Joshua also contributed to this post.
Aldi offers a range of milk options, ranging from whole to 2%, to chocolate, and even organic and grass fed. Aldi’s Simply Nature Organic Grass Fed Milk caught my eye recently, and I decided to give it a try.
It sells for $4.19 for a 64-oz. or half-gallon carton, or 6.5 cents per fluid ounce, but I got mine on sale for $3.49, or 5.5 cents per fluid ounce. The grass fed milk is a Regular Buy, meaning it should always be on store shelves. For comparison, Horizon Organic Milk, sold at Walmart and other stores, is about 7 cents per fluid ounce.
The milk is reduced fat, containing 2% fat, or 30% less fat than whole milk, according to the carton. The carton states the milk contains Vitamins A and D and is Grade A, homogenized, ultra pasteurized, and comes from cows fed a grain-free diet.
The carton also states: “Why try Simply Nature Organic Grassfed Milk? The diet of a dairy cow counts! Grassfed, grain free diets, straight from lavish green pastures.”
The carton displays a small seal from Validus Verification Services indicating that the producer received an Animal Welfare Review Certification. Certification includes meeting requirements on proper animal handling and management, herd health procedures and care, food and water quality standards, and housing that promotes animal comfort and cleanliness.
The side of the Simply Nature Organic Grass Fed Milk carton also states: “Simply Nature is proud that the farms that produce our organic milk are Validus Certified. Validus is a USDA Process-Verified program for animal welfare certification.”
My family didn’t have any complaints about the taste of Aldi’s Simply Nature Organic Grass Fed Milk, although my husband (who likes milk) thought it had a slightly different taste — with grassy notes — compared to conventional milk. Also, the carton stated the milk was good for about a month and a half from the date when I purchased it, which seemed like a long time to me, but it also said it was best to consume the milk within seven days after opening the carton.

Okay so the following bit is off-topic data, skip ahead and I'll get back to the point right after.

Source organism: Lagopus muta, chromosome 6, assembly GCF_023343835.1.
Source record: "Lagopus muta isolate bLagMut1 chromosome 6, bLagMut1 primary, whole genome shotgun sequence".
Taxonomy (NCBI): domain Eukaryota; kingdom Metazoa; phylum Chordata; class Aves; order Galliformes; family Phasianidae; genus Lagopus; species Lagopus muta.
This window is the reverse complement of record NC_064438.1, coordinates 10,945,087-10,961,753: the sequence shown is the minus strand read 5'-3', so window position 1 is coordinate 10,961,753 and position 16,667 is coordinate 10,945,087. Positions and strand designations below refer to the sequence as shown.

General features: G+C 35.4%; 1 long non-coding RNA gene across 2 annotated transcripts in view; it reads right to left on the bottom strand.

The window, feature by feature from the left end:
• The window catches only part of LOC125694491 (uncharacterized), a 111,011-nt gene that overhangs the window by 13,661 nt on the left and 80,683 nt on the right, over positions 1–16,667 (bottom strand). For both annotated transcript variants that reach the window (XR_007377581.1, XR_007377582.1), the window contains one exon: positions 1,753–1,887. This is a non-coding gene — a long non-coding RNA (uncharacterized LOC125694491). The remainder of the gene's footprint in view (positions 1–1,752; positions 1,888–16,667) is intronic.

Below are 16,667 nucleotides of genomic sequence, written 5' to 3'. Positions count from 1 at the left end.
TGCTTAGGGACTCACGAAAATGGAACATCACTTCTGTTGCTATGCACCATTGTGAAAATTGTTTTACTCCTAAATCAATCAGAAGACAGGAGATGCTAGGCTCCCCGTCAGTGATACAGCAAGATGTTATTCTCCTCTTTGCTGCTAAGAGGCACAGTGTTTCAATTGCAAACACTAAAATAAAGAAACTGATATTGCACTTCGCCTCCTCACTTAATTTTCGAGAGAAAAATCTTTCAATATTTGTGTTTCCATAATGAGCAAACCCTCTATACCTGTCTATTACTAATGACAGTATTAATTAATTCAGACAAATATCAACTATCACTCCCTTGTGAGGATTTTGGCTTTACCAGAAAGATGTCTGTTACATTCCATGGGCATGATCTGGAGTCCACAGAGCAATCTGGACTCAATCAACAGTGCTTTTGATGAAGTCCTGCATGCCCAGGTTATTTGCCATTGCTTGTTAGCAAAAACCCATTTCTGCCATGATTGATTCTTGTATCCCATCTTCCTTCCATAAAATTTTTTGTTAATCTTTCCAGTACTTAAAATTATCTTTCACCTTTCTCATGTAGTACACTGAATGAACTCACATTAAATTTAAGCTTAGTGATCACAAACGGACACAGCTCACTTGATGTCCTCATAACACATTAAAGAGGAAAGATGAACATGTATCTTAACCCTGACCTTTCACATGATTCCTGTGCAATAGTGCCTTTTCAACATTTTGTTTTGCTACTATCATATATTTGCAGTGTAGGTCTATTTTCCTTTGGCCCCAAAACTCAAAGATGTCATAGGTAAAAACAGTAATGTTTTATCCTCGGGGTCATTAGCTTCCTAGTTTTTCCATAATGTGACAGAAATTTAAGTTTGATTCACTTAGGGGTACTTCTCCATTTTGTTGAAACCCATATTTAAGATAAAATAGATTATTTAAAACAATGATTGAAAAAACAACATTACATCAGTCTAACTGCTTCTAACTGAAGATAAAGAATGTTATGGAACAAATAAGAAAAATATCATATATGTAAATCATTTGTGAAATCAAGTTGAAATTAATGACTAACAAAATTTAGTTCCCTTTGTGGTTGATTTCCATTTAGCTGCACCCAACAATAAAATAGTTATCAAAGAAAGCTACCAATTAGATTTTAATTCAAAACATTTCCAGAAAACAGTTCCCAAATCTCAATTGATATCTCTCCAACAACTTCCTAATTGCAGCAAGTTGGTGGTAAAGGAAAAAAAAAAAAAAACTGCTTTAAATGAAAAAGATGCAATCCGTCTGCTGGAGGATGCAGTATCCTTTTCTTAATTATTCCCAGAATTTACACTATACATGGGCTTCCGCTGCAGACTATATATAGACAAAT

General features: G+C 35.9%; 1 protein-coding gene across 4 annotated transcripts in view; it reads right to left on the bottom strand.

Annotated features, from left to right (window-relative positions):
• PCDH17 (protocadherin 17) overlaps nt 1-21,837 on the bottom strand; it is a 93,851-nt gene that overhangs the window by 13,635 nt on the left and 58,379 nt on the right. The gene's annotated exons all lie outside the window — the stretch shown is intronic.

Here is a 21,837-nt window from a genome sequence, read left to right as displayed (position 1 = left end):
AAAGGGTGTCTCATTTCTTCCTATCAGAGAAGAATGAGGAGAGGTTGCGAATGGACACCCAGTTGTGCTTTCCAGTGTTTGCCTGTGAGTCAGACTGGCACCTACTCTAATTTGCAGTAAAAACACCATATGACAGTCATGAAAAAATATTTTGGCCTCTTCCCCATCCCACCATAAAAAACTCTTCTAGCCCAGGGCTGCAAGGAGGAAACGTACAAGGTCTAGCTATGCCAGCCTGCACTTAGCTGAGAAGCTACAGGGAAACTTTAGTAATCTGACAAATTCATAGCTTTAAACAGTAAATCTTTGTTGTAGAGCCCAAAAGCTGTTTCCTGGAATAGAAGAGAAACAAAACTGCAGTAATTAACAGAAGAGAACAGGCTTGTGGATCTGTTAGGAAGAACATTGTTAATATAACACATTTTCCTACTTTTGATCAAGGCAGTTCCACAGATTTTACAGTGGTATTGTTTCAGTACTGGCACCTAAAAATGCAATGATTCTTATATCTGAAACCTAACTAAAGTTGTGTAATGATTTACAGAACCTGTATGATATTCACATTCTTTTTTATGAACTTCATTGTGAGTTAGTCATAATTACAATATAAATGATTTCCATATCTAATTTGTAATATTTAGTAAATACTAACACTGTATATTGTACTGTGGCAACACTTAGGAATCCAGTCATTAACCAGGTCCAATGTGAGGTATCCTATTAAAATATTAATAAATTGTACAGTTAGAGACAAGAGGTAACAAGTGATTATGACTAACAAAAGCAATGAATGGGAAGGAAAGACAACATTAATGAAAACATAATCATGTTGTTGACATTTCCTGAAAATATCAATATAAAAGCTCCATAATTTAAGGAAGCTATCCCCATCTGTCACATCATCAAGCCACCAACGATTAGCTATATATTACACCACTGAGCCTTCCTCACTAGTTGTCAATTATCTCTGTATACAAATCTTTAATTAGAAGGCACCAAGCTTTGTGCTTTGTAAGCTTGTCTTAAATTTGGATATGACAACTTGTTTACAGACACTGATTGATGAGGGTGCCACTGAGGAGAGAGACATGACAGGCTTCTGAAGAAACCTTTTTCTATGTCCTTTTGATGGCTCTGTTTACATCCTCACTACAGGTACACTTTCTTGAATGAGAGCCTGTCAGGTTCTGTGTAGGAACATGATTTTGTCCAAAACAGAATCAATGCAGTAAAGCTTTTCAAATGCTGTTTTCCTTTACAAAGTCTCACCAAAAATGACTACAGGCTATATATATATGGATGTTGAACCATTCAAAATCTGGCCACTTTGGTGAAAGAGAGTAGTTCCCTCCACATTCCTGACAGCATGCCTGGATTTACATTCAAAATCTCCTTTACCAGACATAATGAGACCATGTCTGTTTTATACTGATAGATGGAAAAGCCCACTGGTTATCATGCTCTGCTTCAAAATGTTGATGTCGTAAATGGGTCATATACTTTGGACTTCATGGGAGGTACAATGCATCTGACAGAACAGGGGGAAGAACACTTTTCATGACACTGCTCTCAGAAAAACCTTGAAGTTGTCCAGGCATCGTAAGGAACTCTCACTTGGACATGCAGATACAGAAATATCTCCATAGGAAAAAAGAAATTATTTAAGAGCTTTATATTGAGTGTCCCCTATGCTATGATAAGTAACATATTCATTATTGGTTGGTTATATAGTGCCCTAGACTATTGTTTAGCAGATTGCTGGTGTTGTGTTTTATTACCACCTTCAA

Is Grass Fed Milk Healthier?
Science shows that there are some benefits to drinking milk from grass fed cows rather than grain fed cows.
The American Dairy Association states that milk that comes from grass-fed cows has more healthy fats such as CLA or conjugated linoleic acid and an Omega-3 fat called alpha-linoleic acid. The University of Minnesota Extension says another type of fat called linoleic acid, which is an Omega-6 fat and has been linked to cardiovascular disease, diabetes, and obesity, shows up in lower amounts in pasture-fed cow’s milk as well.
Where is Aldi’s Grass Fed Milk From?
The carton doesn’t say who produces this milk or where it came from, but I visited the website Where Is My Milk From? and entered the carton’s code numbers. It told me Aldi’s grass fed milk is from Aurora Organic Dairy in Platteville, Colorado. Aurora Organic Dairy is a large factory farm with more than 15,000 cows. (According to The Washington Post, that’s about 100 times the size of a typical organic herd.) Aurora has also supplied milk for brands sold at Walmart, Costco, and Target.